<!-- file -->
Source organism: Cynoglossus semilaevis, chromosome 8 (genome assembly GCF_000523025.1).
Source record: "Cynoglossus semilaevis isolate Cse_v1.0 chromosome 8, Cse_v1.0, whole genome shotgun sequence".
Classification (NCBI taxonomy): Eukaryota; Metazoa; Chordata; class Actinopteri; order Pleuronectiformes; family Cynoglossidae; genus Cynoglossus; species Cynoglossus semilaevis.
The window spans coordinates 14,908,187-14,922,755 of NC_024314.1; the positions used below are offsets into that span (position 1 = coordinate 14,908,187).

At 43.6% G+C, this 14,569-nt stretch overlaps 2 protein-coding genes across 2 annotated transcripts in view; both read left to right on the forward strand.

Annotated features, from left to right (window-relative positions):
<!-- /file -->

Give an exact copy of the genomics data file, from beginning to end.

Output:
Source organism: Cynoglossus semilaevis, chromosome 8 (genome assembly GCF_000523025.1).
Source record: "Cynoglossus semilaevis isolate Cse_v1.0 chromosome 8, Cse_v1.0, whole genome shotgun sequence".
Classification (NCBI taxonomy): Eukaryota; Metazoa; Chordata; class Actinopteri; order Pleuronectiformes; family Cynoglossidae; genus Cynoglossus; species Cynoglossus semilaevis.
The window spans coordinates 14,908,187-14,922,755 of NC_024314.1; the positions used below are offsets into that span (position 1 = coordinate 14,908,187).

At 43.6% G+C, this 14,569-nt stretch overlaps 2 protein-coding genes across 2 annotated transcripts in view; both read left to right on the forward strand.

Annotated features, from left to right (window-relative positions):